Invitation from mosque to visit on Monday June 1st, 6.30pm and bring a flower as a symbol of love and care.
The Islamic Community Centre of Phoenix Arizona which was the focus of an anti-Islam protest organized by ex-marine Jon Ritzheimer has a message for the world, “love is stronger than hate”.
Ritzheimer targeted the centre after it emerged that Elton Simpson and Nadir Soofi the 2 gunmen who were shot dead after opening fire outside a conference on cartoons of the Prophet Muhammad in a suburb of Dallas were alleged to have once attended the mosque. Ritzheimer said during interviews that he believes “true Islam is terrorism” and had organized “F..ck Islam T-shirts for the protest as well as a “Draw Muhammad” session, see following link for earlier story,
“Arizona: Anti-Islam protesters rip up Qur’an in freedom of speech rally outside of mosque”
Those attending the mosque were advised not to attend the protest but when participants were seen outside, Usama Shami, the president of the ICCP extended a hand of friendship and invited individuals to join him and the 800 members for a prayer. The results were positive, some took up the offer. The Washington Post reported,
“Jason Leger, a Phoenix resident wearing one of the profanity-laced shirts, accepted an invitation to join the evening prayer inside the mosque, and said the experience changed him.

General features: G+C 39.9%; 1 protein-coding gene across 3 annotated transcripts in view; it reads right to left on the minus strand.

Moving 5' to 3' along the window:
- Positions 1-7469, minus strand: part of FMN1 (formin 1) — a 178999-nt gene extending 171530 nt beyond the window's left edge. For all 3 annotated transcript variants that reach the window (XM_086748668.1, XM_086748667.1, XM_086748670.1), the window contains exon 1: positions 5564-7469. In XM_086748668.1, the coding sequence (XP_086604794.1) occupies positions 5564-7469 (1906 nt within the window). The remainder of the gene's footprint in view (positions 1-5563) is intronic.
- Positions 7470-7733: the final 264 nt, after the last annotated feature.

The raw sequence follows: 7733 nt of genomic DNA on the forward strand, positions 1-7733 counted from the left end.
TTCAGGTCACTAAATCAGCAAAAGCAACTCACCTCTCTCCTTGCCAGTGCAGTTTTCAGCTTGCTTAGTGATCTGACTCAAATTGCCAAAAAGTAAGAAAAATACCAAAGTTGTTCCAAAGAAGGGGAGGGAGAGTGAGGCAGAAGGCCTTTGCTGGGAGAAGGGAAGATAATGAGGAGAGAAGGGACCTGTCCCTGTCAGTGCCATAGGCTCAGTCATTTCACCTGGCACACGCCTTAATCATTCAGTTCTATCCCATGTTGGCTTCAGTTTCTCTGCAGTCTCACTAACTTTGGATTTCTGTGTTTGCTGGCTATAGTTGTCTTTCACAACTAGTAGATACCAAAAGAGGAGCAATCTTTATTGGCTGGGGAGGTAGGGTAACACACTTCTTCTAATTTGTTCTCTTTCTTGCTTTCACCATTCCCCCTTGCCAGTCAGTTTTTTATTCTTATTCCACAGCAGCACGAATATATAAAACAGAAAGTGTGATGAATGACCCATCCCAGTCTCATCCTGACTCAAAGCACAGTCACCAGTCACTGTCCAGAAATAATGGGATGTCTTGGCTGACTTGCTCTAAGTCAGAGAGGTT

“It was something I’ve never seen before. I took my shoes off. I kneeled. I saw a bunch of peaceful people. We all got along,” Leger said. ‘They made me feel welcome, you know. I just think everybody’s points are getting misconstrued, saying things out of emotion, saying things they don’t believe.’
Paul Griffin, who had earlier said he didn’t care if his t-shirt was offensive, assured a small crowd of Muslims at the end of the rally that he wouldn’t wear it again.
“I promise, the next time you see me, I won’t be wearing this shirt,” he told one man while shaking his hand and smiling. ‘I won’t wear it again.’”
Now an invitation has been sent out to local communities encouraging people to visit the centre and bring a flower as a symbol of love and care. The centre says, “we are better together, and together we are strong.”
Carol Anne Grayson is an independent writer/researcher on global health/human rights/WOT and is Executive Producer of the Oscar nominated, Incident in New Baghdad. She is a Registered Mental Nurse with a Masters in Gender Culture and Development. Carol was awarded the ESRC, Michael Young Prize for Research 2009, and the COTT ‘Action = Life’ Human Rights Award’ for “upholding truth and justice”. She is also a survivor of US “collateral damage”.